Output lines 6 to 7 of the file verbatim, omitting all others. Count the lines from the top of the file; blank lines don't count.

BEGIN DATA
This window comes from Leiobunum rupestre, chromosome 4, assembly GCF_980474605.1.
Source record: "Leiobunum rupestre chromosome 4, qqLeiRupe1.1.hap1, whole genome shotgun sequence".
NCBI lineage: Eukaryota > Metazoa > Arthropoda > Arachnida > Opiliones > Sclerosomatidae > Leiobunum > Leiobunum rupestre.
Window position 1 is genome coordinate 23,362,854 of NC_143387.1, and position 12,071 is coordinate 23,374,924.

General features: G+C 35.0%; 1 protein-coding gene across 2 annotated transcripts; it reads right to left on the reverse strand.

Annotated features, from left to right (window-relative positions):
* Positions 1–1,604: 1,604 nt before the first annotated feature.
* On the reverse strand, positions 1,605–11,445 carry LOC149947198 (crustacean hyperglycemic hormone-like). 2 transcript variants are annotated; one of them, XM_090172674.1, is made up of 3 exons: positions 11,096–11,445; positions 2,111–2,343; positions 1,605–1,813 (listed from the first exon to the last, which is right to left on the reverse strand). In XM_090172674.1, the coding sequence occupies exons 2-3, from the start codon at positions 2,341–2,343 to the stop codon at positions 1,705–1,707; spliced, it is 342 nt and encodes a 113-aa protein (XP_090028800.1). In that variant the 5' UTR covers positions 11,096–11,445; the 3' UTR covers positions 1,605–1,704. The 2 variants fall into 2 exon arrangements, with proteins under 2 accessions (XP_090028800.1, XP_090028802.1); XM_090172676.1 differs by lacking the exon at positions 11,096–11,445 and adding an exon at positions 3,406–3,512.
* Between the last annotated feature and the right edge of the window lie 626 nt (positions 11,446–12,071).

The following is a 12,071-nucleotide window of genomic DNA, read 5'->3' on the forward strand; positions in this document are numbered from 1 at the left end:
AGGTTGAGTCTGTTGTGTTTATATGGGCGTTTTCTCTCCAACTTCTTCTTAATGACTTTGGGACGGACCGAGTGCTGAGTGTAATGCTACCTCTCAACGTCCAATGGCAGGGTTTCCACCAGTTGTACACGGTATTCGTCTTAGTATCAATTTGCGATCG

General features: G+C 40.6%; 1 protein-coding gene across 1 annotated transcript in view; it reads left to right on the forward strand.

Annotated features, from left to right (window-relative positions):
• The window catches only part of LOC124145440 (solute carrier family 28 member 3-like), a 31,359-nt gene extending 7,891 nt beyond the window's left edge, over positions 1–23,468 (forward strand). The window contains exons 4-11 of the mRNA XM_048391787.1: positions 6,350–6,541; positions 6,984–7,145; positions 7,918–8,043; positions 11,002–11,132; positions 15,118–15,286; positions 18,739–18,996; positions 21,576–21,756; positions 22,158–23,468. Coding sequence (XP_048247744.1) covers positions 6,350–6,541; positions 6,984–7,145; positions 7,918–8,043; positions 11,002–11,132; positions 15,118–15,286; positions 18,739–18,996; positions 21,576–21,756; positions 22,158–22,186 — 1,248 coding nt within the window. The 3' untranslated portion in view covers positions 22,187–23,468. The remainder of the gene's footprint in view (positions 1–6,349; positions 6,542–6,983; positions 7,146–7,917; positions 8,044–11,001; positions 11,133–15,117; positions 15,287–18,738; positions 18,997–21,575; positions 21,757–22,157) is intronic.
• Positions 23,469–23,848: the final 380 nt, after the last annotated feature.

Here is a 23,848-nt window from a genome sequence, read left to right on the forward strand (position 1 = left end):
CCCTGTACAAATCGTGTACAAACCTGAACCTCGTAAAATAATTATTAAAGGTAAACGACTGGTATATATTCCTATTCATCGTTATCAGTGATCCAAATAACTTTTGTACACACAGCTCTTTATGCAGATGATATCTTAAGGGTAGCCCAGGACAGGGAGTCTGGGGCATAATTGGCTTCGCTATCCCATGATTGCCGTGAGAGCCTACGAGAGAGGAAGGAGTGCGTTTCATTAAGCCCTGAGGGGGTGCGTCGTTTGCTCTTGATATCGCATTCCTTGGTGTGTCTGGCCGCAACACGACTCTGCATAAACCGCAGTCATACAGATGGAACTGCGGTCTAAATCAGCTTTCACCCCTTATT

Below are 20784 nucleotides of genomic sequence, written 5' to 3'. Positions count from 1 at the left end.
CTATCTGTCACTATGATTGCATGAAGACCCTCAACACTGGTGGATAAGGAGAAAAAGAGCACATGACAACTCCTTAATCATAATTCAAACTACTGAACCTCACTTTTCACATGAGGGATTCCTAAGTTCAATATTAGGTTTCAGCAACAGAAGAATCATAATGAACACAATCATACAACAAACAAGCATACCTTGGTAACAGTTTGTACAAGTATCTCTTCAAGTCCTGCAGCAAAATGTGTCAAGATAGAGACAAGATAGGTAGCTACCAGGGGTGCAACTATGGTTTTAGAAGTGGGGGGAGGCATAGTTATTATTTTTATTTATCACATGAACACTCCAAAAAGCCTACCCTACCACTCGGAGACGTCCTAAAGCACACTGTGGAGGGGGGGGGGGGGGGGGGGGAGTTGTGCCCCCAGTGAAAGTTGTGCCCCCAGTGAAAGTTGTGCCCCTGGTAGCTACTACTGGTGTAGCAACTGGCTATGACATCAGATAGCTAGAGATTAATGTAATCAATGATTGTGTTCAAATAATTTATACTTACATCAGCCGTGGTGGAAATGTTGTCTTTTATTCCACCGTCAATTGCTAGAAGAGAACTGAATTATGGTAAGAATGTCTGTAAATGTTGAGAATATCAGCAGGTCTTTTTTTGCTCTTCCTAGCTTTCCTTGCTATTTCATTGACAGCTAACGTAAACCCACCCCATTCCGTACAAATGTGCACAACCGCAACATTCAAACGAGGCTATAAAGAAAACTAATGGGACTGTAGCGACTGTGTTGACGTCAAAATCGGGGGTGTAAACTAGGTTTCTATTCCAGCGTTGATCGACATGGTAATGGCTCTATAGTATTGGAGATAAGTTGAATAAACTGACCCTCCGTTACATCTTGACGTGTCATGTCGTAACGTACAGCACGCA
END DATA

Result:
Annotated features, from left to right (window-relative positions):
* Positions 1–1,604: 1,604 nt before the first annotated feature.